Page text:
Democracy Soup

Making sense out of the world of politics

Rick Santorum won 3 times last night, but Mitt Romney will be the long-term winner

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“The more you get to know them, the less you like them.”

One fun game I have stumbled upon in this early part of the 2012 election is “Do you know this about [insert name of candidate]?”

Most of the country played this game with Barack Obama in 2008. When you live in the state of a major presidential candidate, you know more about that person than others.

In 2012, those of us who have covered politics know quite a lot about the GOP presidential candidates because they’ve been around for awhile. I know stories about Mitt Romney, I remember things Newt Gingrich did, and I know who Rick Santorum was before Google made him famous.

The general electorate doesn’t remember these nuances. The political media’s job is to remind the voters about who these people are.

The bad news for the Republican candidates is that when voters learn more about the candidates, they don’t like them as much.

This is the major reason why Rick Santorum won three contests — Minnesota, Missouri, and Colorado — last night.

Of course, Santorum will tell you that these people love his hard-core conservative principles. And he is correct. But Santorum has been forgotten for weeks now, outside of his family and strong supporters. And that helped him at the polls.

But now that people will start to pay attention to Santorum, they’ll get to know him and not like him.

Santorum has now won 4 states, yet he’s been considered an also-ran in the race. Gingrich has won 1 state, and the press treats him as a Romney equal. The MSM has cowed in fear of Gingrich since 1994, and this is yet more proof of that phenomenon.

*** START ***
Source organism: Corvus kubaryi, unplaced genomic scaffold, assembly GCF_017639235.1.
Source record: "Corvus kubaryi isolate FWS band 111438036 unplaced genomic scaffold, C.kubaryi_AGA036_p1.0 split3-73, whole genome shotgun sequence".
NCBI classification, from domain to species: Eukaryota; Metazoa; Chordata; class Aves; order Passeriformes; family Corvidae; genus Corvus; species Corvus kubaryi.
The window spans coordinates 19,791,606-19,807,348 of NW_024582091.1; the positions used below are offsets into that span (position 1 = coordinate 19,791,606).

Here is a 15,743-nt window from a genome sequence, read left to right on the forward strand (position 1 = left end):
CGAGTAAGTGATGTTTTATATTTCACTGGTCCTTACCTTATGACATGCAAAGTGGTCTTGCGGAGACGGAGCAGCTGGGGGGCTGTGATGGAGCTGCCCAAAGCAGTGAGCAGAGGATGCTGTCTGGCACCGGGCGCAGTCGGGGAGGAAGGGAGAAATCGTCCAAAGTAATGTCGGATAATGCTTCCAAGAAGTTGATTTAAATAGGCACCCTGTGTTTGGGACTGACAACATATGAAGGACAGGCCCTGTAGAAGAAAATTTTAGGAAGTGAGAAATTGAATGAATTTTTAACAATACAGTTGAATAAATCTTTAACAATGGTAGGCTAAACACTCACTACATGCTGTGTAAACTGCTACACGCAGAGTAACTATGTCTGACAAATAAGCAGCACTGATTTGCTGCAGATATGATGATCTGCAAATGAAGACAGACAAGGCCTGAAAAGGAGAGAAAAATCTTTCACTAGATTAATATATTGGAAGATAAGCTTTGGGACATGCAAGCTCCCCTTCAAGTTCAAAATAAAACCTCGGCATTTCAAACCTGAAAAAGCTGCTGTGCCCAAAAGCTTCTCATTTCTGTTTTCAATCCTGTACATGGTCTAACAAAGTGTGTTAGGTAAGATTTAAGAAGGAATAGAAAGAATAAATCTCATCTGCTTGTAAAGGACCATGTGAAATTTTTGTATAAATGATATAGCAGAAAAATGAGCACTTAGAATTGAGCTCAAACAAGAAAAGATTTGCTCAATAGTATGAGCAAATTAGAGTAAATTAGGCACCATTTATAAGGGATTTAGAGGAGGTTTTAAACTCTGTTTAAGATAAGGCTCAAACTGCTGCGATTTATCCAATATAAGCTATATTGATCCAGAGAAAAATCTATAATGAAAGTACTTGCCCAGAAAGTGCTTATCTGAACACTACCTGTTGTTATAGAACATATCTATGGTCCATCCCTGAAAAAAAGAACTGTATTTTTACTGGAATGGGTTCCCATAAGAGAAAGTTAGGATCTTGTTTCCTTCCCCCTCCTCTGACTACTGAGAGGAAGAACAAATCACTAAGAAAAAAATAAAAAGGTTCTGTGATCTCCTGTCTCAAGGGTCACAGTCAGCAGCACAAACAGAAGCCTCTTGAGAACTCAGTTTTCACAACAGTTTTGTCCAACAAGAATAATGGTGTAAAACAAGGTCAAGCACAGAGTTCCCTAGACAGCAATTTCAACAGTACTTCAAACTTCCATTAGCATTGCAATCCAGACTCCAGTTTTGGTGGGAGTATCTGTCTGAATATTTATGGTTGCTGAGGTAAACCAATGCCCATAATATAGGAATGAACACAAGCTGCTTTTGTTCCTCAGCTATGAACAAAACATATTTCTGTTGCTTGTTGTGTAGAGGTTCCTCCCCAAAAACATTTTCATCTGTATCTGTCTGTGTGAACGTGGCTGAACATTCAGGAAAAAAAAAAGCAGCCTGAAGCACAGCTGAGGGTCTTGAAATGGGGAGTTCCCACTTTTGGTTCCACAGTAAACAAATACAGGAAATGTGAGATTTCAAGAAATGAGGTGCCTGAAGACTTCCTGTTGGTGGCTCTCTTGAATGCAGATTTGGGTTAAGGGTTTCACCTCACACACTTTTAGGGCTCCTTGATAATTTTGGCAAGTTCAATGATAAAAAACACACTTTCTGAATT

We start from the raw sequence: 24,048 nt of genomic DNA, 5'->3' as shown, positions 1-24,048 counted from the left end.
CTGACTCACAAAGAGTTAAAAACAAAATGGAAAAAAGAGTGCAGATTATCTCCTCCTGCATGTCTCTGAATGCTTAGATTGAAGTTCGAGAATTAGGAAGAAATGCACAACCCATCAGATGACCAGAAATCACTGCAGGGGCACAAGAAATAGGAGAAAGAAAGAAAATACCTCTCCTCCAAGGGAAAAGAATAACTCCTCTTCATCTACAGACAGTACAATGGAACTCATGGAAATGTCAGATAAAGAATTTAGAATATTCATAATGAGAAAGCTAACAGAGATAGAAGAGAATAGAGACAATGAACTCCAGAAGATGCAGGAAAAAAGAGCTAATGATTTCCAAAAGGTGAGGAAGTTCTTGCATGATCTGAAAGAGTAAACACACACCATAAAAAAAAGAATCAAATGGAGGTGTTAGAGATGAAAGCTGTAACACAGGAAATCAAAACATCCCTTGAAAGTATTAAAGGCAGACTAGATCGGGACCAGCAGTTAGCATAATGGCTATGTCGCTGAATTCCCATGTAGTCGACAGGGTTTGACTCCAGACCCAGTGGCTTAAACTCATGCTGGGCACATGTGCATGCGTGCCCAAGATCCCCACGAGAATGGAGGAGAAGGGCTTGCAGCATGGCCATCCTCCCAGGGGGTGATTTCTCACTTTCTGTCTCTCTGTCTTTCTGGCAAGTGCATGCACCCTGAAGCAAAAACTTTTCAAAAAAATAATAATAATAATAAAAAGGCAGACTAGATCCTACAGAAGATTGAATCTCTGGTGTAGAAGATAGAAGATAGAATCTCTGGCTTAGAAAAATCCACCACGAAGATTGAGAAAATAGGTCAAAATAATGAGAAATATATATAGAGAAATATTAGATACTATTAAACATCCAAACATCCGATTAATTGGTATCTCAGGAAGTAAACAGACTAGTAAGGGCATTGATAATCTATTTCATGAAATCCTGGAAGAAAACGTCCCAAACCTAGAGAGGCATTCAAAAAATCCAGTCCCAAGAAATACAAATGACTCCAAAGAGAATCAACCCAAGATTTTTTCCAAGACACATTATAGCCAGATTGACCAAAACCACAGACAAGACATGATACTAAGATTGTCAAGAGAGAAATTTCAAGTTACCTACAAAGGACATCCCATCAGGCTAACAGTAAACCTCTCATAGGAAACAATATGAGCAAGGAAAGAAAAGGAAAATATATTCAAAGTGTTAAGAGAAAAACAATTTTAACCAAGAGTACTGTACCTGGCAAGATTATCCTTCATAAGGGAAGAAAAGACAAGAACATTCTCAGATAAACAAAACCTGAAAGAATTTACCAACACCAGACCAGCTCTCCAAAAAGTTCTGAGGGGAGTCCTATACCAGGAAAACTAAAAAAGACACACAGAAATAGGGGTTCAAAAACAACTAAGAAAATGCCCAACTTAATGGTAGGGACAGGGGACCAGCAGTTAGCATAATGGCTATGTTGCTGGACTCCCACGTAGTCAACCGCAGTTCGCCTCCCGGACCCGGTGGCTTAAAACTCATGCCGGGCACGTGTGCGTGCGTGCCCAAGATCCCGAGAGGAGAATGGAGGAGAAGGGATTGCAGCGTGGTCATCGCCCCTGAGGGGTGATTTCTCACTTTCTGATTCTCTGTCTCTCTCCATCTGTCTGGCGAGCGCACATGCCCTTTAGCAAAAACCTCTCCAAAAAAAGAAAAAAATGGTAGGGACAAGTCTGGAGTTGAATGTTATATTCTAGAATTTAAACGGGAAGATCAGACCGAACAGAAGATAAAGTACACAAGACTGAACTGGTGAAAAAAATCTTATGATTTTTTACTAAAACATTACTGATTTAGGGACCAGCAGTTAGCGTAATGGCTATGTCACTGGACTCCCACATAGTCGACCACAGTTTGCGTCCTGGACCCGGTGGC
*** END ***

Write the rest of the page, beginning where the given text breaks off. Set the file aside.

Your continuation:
The experts tell you that Newt Gingrich had a bad night. Wasn’t on the Missouri ballot, and wasn’t in either of the other two states on election night. Miserably lost all three races. But Gingrich got something he desperately needed; easing of the spotlight.

The more Gingrich talks, the higher his negative numbers. If the GOP electorate doesn’t hear from him until Super Tuesday, they might start to like him again.

The experts also tell you that Romney had a bad night. It wasn’t good. However, we’ve seen Romney bounce back well after losing a state. And even if Missouri caucuses for Santorum, Romney is still far ahead in the delegate race.

The best gift for Romney last night? Santorum got momentum, keeping him as a viable candidate so Santorum and Gingrich will split the teabagger vote. The longer that those two fight for the same voting bloc, the better Romney will do, especially on Super Tuesday.

Ron Paul had a good night, though his showing in Nevada was not as strong as predicted. The pundits are still figuring out Ron Paul’s purpose. Paul doesn’t have to tell us where all this is going, but he should start planning for what his summer and fall will look like. This is Ron Paul’s last stand. Well after the GOP gets its presumptive nominee, Ron Paul will be a factor.

We can talk about Santorum’s momentum, Paul’s moderate success, and Gingrich’s well-needed time out of the spotlight. But as Obama and Hillary Clinton can tell you, this race comes down to delegates. Because of the delegates, Romney was the ultimate winner last night.

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